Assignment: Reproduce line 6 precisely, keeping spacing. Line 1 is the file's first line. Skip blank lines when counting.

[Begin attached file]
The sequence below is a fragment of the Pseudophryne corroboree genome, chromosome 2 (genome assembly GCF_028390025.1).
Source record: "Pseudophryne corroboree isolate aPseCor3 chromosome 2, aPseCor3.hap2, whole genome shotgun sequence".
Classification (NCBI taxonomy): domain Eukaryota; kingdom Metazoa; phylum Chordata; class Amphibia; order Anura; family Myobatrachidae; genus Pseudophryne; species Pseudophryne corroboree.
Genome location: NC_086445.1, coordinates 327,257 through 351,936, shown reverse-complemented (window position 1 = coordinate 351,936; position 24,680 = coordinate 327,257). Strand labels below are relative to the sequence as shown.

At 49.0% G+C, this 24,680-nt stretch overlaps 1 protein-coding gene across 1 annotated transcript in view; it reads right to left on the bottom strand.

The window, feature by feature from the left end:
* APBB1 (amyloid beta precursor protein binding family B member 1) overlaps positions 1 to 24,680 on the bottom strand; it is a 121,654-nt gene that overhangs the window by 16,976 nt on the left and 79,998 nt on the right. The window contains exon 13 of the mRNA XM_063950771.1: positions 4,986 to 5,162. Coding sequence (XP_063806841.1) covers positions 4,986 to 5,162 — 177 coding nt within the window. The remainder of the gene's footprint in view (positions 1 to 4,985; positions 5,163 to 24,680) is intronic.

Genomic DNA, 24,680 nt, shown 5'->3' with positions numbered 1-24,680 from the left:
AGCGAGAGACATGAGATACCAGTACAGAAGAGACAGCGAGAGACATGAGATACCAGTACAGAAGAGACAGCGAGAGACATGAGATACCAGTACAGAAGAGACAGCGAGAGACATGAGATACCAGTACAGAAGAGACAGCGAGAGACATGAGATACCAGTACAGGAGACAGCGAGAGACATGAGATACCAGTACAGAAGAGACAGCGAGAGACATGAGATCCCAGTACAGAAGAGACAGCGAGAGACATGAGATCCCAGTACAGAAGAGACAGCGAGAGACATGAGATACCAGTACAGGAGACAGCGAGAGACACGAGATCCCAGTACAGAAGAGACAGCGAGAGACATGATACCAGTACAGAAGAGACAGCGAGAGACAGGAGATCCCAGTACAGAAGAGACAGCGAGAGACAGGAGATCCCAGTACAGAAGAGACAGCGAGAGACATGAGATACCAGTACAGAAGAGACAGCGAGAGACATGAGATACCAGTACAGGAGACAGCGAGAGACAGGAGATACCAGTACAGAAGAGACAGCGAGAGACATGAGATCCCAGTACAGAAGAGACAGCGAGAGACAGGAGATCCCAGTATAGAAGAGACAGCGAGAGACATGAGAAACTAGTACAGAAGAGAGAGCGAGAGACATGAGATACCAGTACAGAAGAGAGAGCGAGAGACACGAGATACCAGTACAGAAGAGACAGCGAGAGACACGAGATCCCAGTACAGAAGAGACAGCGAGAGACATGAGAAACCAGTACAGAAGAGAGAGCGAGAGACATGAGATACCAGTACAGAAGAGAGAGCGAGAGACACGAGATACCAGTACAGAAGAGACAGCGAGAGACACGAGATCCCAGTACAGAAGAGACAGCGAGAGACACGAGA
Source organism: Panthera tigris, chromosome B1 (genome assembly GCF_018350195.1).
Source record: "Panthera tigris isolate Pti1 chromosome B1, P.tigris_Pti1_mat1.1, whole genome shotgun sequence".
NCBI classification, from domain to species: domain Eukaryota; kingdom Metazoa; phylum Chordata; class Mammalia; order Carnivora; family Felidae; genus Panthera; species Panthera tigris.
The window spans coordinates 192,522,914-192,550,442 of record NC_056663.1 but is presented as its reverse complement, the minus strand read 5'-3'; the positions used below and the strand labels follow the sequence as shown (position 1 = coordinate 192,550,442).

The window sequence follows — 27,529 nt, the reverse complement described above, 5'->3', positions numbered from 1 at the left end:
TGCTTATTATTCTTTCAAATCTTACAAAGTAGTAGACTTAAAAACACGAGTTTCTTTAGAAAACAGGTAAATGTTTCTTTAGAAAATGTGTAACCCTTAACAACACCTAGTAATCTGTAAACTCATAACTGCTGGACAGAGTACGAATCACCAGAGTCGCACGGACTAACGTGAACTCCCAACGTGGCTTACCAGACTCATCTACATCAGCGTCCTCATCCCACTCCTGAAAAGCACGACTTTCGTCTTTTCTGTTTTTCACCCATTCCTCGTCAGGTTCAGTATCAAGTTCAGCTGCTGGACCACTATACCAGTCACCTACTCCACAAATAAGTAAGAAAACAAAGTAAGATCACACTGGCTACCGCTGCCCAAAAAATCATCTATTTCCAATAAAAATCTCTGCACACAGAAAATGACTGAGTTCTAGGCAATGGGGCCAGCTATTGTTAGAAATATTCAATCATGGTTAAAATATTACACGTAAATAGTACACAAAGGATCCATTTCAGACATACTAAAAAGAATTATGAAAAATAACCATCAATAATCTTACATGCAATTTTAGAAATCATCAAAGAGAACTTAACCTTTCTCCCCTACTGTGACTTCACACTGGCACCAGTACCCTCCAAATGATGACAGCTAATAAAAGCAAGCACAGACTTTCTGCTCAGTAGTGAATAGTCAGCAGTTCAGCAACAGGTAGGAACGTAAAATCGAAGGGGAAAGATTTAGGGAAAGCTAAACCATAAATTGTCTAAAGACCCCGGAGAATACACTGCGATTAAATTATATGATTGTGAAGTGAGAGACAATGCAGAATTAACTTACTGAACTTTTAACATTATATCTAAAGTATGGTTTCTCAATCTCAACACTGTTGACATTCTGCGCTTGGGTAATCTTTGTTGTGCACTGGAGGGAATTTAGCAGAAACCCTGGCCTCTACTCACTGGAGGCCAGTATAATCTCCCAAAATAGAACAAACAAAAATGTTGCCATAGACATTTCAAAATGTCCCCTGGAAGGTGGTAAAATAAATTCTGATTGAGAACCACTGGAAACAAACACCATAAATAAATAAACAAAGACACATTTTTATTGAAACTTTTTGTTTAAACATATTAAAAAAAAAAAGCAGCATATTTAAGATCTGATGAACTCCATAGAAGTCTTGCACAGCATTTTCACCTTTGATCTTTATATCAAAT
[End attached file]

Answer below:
The window, feature by feature from the left end: